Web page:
Parts of England and Wales experienced a major power outage during Friday night's hours leaving commuters stranded and officials demanding answers.
The nine-hour disturbance left commuters stuck on trains and others trapped in gridlock traffic due to non-working traffic, according to The Guardian.
The rail services were still not restored Saturday morning, although power was restored to around 1 million customers, the newspaper reports.
A National Grid spokeswoman told the BBC 4 radio program that the interruption was an "incredibly rare event."
"The main cause of yesterday's problem was not with our system, but was a rare and unusual event, the almost simultaneous loss of two large generators, one gas and one sea wind, at 1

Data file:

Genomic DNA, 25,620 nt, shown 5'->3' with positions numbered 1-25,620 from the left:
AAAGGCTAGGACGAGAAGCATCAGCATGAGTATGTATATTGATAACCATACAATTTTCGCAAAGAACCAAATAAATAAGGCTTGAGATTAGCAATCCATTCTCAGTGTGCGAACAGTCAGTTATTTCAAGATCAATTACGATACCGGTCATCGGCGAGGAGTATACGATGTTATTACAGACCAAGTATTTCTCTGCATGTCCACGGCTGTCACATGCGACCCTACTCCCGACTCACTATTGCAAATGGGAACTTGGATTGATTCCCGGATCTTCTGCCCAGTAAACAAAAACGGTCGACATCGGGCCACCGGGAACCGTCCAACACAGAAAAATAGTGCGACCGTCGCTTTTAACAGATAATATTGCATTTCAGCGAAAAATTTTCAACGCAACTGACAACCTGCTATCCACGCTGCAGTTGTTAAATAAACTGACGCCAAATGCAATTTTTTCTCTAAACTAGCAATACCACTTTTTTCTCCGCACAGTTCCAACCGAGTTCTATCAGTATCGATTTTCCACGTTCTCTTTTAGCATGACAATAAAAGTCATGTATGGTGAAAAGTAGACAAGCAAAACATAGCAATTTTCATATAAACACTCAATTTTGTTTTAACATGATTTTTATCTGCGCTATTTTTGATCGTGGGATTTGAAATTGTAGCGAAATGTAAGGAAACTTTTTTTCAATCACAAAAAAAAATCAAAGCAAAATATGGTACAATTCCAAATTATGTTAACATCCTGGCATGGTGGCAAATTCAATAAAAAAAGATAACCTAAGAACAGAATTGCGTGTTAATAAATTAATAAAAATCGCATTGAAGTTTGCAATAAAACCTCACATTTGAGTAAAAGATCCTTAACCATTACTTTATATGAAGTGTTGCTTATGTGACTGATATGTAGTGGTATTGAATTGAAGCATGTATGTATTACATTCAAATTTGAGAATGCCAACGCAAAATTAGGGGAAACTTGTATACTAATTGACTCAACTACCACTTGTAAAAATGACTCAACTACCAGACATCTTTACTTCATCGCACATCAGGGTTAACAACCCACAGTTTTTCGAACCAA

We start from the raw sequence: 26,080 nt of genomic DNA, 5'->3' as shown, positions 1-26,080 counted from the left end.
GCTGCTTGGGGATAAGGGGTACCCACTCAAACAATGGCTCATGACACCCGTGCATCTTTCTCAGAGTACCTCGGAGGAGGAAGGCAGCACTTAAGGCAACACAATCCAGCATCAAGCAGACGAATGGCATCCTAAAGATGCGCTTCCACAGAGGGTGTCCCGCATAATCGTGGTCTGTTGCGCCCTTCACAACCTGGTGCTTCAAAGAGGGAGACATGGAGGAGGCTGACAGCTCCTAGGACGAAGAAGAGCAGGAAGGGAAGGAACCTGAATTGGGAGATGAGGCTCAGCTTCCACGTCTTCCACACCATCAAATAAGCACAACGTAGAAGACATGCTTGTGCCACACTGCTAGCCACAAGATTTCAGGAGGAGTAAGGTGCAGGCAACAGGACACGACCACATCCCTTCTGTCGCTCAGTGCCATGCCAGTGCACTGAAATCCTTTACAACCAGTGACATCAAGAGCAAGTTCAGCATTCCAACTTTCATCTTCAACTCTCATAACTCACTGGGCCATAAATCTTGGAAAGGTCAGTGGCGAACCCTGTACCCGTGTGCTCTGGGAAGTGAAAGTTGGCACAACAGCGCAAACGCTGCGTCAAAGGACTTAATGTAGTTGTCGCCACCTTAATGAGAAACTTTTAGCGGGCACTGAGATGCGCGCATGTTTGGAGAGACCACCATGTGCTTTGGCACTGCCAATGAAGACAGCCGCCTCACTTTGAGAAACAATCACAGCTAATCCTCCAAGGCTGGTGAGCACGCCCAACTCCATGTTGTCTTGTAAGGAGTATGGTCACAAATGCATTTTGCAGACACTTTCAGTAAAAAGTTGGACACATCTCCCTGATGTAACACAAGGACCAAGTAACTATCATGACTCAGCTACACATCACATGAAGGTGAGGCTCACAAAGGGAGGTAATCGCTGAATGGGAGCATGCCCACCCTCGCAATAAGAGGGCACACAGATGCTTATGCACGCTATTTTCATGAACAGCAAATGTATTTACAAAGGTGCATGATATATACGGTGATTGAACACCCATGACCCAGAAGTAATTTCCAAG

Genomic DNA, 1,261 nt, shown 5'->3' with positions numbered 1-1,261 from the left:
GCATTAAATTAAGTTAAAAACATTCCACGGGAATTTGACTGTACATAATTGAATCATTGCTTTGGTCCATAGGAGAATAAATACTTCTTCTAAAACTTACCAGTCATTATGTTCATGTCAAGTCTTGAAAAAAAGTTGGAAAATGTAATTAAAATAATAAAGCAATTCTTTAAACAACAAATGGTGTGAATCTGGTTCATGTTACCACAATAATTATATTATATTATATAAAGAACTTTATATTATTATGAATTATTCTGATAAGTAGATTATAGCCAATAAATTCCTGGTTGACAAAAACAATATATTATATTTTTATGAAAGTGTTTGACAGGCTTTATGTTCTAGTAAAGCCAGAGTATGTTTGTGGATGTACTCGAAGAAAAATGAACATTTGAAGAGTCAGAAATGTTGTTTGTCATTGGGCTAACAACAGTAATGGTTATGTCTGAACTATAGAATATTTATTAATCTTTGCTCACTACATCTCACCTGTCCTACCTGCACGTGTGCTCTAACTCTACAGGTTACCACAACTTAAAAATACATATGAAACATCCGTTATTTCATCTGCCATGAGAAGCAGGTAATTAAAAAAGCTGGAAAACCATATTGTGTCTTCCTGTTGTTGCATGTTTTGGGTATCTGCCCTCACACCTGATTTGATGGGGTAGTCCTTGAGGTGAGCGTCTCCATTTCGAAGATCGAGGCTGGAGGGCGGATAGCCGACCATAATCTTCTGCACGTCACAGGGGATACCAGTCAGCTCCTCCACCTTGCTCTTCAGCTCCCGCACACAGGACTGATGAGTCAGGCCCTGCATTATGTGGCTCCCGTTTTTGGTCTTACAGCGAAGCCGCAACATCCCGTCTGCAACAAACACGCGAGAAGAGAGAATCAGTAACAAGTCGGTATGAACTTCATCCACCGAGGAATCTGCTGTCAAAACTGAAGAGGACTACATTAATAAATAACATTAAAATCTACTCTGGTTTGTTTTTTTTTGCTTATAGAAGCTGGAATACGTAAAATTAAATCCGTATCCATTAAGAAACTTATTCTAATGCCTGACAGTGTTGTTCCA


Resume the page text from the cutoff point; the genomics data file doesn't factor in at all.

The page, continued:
Nick King, a Network Rail spokesman who manages most of Britain's railways, told the newspaper that a "major system failure" had hit the network as a result of the power outage, leading to delays continuing into Saturday.
"Unfortunately, a particular fleet of trains suffered a major system failure as a result of the National Grid error," the spokesman said. "Many of these trains failed to start on their own and had to be joined by an engineer, which caused significant disruption to parts of the network."
"We worked flat with colleagues from the train operator and British transport police to safely get passengers off of affected trains," he added.